Unfortunately your argument will not convince those who are content with the rhetorical definitions. They will insist the definitions are clear, precise, and rigorous. In other articles and videos you have explained many of the the problems in detail, but to no avail where these people are concerned.

    If we believe we understand a given concept, we humans generally don’t like to change our minds. We need a heck of a lot of convincing, especially if we are to reject a mainstream point of view.

    I think one possible way to tackle this is to start all over again with mathematics fundamentals. The subject of mathematics itself needs a clear definition. Conceptual definitions should then be provided for the fundamental building blocks, like ‘numbers’.

    This approach should bring so much clarity into the field that it should shed light on today’s fundamental anomalies, such as should zero be different to other numbers. For example, the operations of multiplying by zero and dividing by zero can each cause problems. Does zero really have no multiplicative inverse and should zero to the power zero have different values in different scenarios?

    Maybe a new approach would result in zero being treated exactly the same as all other numbers. Without a clear precise and useable definition for ‘number’ we are left not knowing if or why zero is different to other numbers. Personally I do not believe it should be treated differently (for example, I have my own algorithm for division where 0 divided by 0 equals 1).

    Rather than idiots like me trying to re-build mathematics, it should be down to people like your good self, Professor Wildberger, ideally as part of a huge (& well funded) project. After all, this is important stuff as it underpins a lot of physics and engineering, so its not just maths that will be affected.

    Reply
    1. Dan

      If 0/0=1, what would 0/0+0/0 be, it could be 1+1=2, or (0+0)/0=0/0=1. So 1=2? It’s actually useful to have an operation that isn’t allowed, it tells us that we have put something that makes no sense into a formula, take distance/time=speed, in go zero seconds in zero meters and you have no way of knowing what speed is. Go 10 meters in zero seconds then you speed is? It’s impossible to have infinite speed in the same way that you can’t divide by zero.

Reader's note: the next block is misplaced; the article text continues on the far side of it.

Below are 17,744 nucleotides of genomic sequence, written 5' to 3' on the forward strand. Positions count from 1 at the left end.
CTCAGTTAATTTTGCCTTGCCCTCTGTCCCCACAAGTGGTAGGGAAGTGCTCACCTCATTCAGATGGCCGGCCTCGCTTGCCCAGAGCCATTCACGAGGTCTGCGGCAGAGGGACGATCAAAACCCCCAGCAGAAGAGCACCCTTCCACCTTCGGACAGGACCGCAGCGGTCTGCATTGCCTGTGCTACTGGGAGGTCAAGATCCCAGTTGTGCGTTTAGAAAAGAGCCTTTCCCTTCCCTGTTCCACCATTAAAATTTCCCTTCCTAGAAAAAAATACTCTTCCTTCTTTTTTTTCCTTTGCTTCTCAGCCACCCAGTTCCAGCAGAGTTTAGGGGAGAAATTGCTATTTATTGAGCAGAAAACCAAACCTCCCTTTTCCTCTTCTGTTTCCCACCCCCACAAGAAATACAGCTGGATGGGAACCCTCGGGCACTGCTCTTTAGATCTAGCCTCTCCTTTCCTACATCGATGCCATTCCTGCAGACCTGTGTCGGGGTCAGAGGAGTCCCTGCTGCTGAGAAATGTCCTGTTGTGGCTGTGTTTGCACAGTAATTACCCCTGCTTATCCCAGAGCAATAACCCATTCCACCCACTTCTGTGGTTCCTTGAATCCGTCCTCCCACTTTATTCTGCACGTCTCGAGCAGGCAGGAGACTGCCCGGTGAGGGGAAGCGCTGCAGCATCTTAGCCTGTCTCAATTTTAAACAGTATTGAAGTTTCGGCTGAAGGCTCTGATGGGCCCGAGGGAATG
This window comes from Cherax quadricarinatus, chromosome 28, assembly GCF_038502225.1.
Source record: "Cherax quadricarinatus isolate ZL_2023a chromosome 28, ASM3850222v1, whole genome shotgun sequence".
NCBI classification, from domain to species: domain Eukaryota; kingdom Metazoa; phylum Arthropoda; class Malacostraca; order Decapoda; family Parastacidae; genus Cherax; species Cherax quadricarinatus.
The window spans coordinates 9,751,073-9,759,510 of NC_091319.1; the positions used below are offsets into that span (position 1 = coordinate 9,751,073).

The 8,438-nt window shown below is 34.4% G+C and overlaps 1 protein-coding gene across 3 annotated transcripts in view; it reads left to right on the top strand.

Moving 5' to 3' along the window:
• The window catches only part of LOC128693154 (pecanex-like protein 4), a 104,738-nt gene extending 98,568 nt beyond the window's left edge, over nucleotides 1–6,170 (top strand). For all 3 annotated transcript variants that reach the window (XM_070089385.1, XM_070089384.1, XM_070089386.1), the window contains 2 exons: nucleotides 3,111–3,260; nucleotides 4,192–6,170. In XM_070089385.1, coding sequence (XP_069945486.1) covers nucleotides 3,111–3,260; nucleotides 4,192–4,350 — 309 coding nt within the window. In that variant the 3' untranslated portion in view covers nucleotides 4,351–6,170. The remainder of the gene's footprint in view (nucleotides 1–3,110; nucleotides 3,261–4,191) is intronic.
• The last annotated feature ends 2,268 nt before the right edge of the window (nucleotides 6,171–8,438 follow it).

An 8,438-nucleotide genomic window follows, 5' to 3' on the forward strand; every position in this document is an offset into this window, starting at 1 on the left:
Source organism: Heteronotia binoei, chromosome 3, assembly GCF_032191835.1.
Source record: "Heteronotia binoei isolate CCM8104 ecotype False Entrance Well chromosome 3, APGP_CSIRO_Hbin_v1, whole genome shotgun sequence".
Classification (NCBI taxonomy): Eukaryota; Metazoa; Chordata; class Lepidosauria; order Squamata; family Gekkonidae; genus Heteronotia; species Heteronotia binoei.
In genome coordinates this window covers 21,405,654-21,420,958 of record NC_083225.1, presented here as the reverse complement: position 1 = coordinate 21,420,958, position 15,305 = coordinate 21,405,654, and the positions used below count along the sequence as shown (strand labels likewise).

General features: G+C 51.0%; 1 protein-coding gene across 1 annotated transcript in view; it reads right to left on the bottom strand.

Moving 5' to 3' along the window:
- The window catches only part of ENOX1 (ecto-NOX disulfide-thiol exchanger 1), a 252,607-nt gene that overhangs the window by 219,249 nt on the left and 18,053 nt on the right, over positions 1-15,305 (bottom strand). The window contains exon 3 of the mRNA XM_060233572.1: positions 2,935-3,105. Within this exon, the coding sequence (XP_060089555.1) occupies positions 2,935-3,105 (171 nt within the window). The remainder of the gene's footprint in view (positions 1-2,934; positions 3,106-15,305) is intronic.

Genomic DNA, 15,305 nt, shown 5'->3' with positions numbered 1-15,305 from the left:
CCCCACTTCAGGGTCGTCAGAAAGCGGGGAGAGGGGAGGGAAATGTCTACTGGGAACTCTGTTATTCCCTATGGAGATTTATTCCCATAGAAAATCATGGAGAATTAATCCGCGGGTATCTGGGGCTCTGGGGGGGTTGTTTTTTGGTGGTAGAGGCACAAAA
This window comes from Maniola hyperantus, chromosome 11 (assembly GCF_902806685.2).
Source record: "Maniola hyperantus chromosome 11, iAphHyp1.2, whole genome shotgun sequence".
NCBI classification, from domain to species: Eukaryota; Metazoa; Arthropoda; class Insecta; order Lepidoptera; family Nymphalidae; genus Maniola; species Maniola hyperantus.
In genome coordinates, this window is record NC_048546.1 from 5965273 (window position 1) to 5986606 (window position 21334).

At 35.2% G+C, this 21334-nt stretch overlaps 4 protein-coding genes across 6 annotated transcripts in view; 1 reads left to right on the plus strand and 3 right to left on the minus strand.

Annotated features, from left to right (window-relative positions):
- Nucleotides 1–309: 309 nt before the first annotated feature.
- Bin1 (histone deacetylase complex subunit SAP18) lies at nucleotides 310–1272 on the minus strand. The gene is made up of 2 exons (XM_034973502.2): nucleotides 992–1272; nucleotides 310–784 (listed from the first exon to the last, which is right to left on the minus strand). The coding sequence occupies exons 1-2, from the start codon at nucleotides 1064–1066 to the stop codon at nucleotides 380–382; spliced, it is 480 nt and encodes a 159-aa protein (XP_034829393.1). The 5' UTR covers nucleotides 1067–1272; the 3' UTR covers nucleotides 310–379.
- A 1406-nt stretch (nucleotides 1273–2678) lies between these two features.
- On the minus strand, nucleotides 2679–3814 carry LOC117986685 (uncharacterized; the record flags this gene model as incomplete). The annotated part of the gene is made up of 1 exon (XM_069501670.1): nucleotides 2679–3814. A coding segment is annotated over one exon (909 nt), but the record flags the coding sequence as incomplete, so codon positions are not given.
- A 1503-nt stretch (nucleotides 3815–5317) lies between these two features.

Reply
  4. Hye Jun

    A good hint that you’re about to be served a rhetorical definition is if the definitions is not given upfront, or merely glossed upfront with the assurance that things will be clarified later. There is never a reason to truck onward working with terms before their meaning is clear.

    Reply
  5. Arthur Ogawa

    Your post sent me back to school, to recall the definition of “continuous function”.

    After consulting Wikipedia, I think I can say that, when presented with the concept in high school, I was shown a number of examples, counter examples, and diagrams, then the Weierstrass epsilon–delta definition, followed by a more formal definition in terms of neighborhoods (briefly, for any neighborhood in the range of the function, there exists a neighborhood in the domain of the function “which maps to that neighborhood in the range of the function”). Then, in my college course, I was introduced to the topological space definition of continuity, “pre-image of an open set is an open set”.

    The examples gave me an intuitive idea of continuity along with an appreciation of cases where it is absent (e.g., sin(x)/x, sin(1/x), 1/x, near x = 0). Then the formal definitions gave me a much more precise conception along with a sense of confidence that I had the formal equipment to use in any future case. The topological definition, being independent of metric, was very satisfying to me, albeit mind-bending.

    Now to your concerns about rhetorical versus conceptual definitions and the state of pedagogy in undergraduate math courses.